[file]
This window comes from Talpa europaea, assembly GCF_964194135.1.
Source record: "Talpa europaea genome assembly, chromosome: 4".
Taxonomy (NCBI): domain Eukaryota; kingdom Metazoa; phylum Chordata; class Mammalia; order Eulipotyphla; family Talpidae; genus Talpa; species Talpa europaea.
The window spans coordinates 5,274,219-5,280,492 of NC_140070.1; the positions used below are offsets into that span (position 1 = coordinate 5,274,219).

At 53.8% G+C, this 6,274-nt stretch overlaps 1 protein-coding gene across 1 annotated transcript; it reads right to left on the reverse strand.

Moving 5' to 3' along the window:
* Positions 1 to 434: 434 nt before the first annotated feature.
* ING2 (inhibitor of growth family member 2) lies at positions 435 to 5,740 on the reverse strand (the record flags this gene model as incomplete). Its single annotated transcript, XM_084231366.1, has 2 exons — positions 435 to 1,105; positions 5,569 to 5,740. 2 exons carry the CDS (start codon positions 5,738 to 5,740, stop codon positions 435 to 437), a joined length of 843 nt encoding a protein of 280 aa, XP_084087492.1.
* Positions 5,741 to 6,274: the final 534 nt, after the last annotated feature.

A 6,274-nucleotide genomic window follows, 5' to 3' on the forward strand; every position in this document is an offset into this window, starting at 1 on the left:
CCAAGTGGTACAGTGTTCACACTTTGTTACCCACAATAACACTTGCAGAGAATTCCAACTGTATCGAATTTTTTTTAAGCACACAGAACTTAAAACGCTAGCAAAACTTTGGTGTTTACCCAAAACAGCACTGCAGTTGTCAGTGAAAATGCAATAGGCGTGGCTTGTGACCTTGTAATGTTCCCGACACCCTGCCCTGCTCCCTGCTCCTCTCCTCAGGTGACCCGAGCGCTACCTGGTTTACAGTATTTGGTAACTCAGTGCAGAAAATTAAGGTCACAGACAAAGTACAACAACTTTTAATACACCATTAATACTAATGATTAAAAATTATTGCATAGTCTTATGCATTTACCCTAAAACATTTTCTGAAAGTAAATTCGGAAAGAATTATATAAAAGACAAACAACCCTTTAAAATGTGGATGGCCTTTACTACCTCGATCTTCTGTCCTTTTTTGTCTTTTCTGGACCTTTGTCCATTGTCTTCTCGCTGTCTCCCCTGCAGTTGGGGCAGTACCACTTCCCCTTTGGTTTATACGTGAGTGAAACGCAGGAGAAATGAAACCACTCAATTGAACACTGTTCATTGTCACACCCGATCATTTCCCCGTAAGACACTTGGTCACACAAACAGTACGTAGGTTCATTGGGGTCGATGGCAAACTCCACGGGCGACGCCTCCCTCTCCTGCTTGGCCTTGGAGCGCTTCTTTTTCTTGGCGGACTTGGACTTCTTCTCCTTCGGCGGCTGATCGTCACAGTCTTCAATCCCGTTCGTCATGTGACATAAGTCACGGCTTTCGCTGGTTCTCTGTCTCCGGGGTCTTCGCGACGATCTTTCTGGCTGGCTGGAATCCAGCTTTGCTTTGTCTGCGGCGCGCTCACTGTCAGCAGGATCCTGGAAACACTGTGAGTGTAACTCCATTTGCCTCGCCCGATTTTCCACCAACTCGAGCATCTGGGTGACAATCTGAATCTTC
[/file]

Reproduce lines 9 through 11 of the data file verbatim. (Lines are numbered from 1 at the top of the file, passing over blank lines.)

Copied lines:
* Positions 5,741 to 6,274: the final 534 nt, after the last annotated feature.

A 6,274-nucleotide genomic window follows, 5' to 3' on the forward strand; every position in this document is an offset into this window, starting at 1 on the left:
CCAAGTGGTACAGTGTTCACACTTTGTTACCCACAATAACACTTGCAGAGAATTCCAACTGTATCGAATTTTTTTTAAGCACACAGAACTTAAAACGCTAGCAAAACTTTGGTGTTTACCCAAAACAGCACTGCAGTTGTCAGTGAAAATGCAATAGGCGTGGCTTGTGACCTTGTAATGTTCCCGACACCCTGCCCTGCTCCCTGCTCCTCTCCTCAGGTGACCCGAGCGCTACCTGGTTTACAGTATTTGGTAACTCAGTGCAGAAAATTAAGGTCACAGACAAAGTACAACAACTTTTAATACACCATTAATACTAATGATTAAAAATTATTGCATAGTCTTATGCATTTACCCTAAAACATTTTCTGAAAGTAAATTCGGAAAGAATTATATAAAAGACAAACAACCCTTTAAAATGTGGATGGCCTTTACTACCTCGATCTTCTGTCCTTTTTTGTCTTTTCTGGACCTTTGTCCATTGTCTTCTCGCTGTCTCCCCTGCAGTTGGGGCAGTACCACTTCCCCTTTGGTTTATACGTGAGTGAAACGCAGGAGAAATGAAACCACTCAATTGAACACTGTTCATTGTCACACCCGATCATTTCCCCGTAAGACACTTGGTCACACAAACAGTACGTAGGTTCATTGGGGTCGATGGCAAACTCCACGGGCGACGCCTCCCTCTCCTGCTTGGCCTTGGAGCGCTTCTTTTTCTTGGCGGACTTGGACTTCTTCTCCTTCGGCGGCTGATCGTCACAGTCTTCAATCCCGTTCGTCATGTGACATAAGTCACGGCTTTCGCTGGTTCTCTGTCTCCGGGGTCTTCGCGACGATCTTTCTGGCTGGCTGGAATCCAGCTTTGCTTTGTCTGCGGCGCGCTCACTGTCAGCAGGATCCTGGAAACACTGTGAGTGTAACTCCATTTGCCTCGCCCGATTTTCCACCAACTCGAGCATCTGGGTGACAATCTGAATCTTC